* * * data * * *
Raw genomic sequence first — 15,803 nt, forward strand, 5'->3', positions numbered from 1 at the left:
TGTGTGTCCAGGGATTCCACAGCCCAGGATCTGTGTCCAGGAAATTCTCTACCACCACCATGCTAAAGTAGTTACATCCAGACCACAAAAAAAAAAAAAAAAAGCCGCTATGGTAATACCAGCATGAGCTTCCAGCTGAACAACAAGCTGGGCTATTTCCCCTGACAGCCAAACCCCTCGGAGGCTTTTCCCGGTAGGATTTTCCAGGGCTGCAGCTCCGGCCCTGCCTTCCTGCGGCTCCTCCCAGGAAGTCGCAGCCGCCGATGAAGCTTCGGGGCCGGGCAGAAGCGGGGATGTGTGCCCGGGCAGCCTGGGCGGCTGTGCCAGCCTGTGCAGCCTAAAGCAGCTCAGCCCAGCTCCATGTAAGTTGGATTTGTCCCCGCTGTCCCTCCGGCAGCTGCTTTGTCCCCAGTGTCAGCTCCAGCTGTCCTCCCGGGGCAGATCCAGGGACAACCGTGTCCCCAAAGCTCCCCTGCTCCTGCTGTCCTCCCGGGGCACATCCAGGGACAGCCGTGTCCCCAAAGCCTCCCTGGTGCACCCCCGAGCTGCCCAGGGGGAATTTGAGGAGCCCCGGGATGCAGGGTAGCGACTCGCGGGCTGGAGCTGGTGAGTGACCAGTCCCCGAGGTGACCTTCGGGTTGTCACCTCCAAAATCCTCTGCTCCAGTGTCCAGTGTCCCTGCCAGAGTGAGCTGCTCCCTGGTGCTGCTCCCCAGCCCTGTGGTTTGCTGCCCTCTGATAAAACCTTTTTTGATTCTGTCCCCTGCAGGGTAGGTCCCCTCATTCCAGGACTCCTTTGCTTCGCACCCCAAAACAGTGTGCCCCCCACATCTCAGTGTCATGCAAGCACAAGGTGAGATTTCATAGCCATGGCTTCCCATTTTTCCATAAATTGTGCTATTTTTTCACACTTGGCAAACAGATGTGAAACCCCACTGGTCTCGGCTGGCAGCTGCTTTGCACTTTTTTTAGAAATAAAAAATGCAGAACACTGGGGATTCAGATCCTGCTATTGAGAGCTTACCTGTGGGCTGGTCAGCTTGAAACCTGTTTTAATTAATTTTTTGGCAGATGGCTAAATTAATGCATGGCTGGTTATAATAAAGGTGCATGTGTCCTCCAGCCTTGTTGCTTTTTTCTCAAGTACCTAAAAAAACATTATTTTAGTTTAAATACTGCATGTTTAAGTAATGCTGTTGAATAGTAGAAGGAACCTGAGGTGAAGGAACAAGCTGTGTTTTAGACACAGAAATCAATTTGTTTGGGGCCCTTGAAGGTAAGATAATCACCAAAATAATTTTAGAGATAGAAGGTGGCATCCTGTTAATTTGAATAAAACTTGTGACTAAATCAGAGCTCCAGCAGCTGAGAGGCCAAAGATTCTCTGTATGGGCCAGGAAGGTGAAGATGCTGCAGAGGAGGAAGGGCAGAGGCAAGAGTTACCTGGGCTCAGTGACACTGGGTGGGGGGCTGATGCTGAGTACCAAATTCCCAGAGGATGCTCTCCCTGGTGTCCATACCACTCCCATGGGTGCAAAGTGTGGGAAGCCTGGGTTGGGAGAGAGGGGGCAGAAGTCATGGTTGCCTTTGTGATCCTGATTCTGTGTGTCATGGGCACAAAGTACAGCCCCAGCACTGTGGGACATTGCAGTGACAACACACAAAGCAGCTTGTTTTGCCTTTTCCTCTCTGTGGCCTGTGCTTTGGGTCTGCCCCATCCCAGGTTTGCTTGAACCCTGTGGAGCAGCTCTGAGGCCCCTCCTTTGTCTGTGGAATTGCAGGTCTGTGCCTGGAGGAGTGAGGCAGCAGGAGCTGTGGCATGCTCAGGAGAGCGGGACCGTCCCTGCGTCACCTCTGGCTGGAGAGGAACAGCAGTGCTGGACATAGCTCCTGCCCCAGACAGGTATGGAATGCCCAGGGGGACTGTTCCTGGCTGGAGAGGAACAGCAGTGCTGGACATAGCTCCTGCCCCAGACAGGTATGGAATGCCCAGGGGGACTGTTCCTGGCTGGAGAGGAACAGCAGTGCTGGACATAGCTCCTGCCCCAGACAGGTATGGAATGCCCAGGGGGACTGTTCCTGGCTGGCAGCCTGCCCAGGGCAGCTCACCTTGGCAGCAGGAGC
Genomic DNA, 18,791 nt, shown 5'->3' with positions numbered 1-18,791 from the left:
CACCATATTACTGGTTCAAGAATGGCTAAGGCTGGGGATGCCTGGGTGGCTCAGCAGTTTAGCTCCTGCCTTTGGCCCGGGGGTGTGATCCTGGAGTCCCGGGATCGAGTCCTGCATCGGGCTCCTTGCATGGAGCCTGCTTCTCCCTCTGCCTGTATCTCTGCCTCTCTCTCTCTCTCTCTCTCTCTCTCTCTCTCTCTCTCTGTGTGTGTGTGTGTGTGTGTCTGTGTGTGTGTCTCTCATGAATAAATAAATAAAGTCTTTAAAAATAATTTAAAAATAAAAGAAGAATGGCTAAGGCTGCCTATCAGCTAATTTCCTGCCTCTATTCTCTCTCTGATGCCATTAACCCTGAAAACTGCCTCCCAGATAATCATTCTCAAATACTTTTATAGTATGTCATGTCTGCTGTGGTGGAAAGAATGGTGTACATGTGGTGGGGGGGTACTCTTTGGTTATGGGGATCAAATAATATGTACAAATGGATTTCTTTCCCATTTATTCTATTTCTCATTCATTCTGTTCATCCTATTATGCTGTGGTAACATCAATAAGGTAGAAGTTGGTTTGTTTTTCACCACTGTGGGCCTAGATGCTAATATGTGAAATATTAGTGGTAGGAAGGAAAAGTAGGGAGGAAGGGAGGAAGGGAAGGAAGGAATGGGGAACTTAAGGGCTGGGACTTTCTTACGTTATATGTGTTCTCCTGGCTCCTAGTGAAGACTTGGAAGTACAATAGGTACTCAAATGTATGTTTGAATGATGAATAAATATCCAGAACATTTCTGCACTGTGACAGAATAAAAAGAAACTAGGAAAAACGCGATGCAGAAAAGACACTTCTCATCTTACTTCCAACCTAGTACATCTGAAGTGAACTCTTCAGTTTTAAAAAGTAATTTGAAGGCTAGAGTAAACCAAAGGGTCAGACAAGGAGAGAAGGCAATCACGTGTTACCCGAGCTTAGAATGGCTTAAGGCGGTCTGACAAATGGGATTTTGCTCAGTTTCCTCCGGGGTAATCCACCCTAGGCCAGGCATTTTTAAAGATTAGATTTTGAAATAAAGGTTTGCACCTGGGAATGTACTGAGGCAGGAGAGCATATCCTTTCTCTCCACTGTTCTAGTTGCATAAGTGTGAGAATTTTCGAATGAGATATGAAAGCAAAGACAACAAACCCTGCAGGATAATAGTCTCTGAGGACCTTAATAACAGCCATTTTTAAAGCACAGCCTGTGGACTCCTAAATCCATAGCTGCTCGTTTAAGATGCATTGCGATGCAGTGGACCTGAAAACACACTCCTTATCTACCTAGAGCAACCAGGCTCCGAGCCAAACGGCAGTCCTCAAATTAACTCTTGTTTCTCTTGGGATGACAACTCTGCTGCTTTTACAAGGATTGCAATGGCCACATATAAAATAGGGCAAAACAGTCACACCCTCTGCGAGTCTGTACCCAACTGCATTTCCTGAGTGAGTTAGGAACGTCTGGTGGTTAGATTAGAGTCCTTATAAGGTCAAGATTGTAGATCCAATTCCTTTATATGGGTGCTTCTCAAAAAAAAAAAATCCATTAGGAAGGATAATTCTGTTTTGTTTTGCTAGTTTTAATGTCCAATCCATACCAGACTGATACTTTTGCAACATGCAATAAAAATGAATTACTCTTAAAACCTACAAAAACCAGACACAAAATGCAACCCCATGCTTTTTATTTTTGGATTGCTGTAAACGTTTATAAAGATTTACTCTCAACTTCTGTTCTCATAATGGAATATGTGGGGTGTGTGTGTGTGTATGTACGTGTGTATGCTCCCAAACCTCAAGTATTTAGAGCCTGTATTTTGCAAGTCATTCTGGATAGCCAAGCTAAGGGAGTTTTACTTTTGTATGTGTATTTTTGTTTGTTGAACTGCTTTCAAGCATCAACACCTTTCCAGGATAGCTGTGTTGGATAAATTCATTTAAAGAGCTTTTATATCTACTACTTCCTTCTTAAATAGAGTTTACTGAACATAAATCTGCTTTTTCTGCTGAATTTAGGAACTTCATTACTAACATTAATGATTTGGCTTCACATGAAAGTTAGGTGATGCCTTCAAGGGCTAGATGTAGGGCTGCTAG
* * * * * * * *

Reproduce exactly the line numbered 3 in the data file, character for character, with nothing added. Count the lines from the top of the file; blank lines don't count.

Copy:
Genomic DNA, 18,791 nt, shown 5'->3' with positions numbered 1-18,791 from the left: